Blue Dicks

Dichelostemma capitatum

Matt Davis Trail

Naturalizing quickly, blue dicks are notably found in grassland areas recently disturbed by fire. With great speed and strong plasticstraw- looking stems, these foothill flowers outgrow grasses and other wildflowers with ease. The corms of blue dicks were an important form of starch in the Native American diet.


July–September

Chaparral Pea

Pickeringia montana

Somewhere along the Dipsea Trail

Surprisingly a legume with nitrogen-fixing qualities that aid in its survival on rocky or sandy soil, chaparral pea is a hardy shrub. Easily mistaken for French broom, this attractive bush with electric-pink pea flowers boasts wicked thorns. Black-tailed deer routinely and carefully pick out leaves and flowers from among the thorniness because chaparral pea provides an excellent protein source, despite the painful risk.


Coast Morning Glory

Calystegia

Troop 80 Trail

A lush native vine that is a force to be reckoned with, coast morning glory quickly scrambles up, over and through anything in its path. In garden settings this vine can be considered a nasty nuisance despite its heartshaped leaves and sweet pale-pink cupped flowers.


Bush Poppy

Dendomecon

Old Railroad Grade Trail

Displaying showy butter-yellow blossoms on bluish-green leaves, this drought-tolerant native shrub quickly grows to 6 feet. A mature bush poppy can display dozens of blooms at once, making it easy to spot on hikes and sought after in nurseries.


Blue-Eyed Grass

Sisyrinchium bellum

Troop 80 Trail

Attractive purple-blue flowers with yellow centers sprout from 1-foot-high grassy grayish clumps. An iris relative, this little native charmer likes sunny spots and was used medicinally by the Miwoks and Ohlone. Though blue-eyed grass’ flowers open for only one day, they are starry sights.


Gumweed

Grindelia

Matt Davis Trail

This is a native perennial resembling a petite sunflower. The flower buds contain copious amounts of gummy white sap that Native Americans creatively used as an adhesive but that also protects the blossoms from hungry predators. Gumweed is an excellent nectar plant as well.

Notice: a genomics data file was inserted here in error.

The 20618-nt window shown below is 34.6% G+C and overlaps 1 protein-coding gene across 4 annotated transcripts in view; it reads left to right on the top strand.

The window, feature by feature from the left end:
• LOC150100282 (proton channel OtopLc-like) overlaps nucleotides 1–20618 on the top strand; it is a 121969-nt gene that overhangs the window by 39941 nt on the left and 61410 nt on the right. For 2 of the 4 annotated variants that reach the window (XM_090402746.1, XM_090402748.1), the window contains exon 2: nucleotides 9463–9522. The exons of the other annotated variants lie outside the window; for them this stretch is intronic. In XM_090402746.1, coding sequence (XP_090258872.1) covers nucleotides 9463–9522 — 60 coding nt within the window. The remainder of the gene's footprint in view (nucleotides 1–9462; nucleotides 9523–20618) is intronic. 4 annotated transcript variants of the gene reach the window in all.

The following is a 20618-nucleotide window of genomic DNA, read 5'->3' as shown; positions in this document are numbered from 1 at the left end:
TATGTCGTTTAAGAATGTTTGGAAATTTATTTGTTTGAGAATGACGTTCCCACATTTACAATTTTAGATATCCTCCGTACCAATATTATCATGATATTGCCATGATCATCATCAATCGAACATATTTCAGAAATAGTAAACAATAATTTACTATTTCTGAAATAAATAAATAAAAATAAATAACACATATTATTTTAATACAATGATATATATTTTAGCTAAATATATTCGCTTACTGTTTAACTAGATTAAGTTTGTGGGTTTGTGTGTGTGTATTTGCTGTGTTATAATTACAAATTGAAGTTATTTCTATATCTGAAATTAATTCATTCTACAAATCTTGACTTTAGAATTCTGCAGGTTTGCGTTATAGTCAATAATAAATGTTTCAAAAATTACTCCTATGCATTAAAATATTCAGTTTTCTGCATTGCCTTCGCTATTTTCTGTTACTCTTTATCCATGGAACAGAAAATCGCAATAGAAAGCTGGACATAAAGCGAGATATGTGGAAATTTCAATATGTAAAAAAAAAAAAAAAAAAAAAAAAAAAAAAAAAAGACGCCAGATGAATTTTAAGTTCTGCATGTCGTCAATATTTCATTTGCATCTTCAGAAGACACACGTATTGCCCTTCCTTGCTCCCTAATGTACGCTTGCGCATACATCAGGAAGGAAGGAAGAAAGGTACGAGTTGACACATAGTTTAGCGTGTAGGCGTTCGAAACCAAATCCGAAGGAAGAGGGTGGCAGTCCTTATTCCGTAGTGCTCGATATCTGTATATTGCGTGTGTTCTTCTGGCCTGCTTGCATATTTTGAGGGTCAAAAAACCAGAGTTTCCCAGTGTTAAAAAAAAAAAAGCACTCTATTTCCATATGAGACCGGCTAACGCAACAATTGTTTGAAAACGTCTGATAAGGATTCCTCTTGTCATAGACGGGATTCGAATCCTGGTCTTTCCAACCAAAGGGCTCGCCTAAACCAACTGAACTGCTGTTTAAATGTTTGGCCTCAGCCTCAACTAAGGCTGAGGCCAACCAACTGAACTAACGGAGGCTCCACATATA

October–December

Common Madia

Madia elegans

Laurel Dell

This is definitely not your ordinary yellow daisy. Madia is a 3- to 5-foot-tall annual wildflower that blooms when most other natives are slowing down. Two-inch showy bright yellow blooms are an important nectar source for bees and butterflies in the late seasons, and this plant reliably re-seeds itself. Deer leave this madia alone, perhaps because the leaves and stems are dressed with sticky, aromatic hairs. Some say the plant’s velvety foliage and flowers smell like pineapple.


Sticky Monkey Flower

Diplacus

Matt Davis Trail

Bright trumpet-shaped flowers attract hordes of hummingbirds and humans alike. The name perhaps comes from the resinous leaves that feel sticky when touched. In dry, hot summers this plant begins looking bedraggled and then goes dormant.


Checkerbloom

Sidalcea malviflora

Cataract Trail

This is a prolific perennial native wildflower that spreads by seed and rhizome. Reportedly the Coast Miwok in Sonoma and Marin counties baked and ate the leaves, and the seeds were pounded into seed flour. When hiking, be sure to stop and admire the checkerbloom’s delicate pink display, because sources say it is mildly endangered.


Manzanita

Arctostaphylos species

Rock Spring Trail

Popular for its shiny mahogany-colored bark, manzanitas also have urn-shaped flowers rich in nectar that sustains many forms of wildlife. The plant also has superior drought tolerance.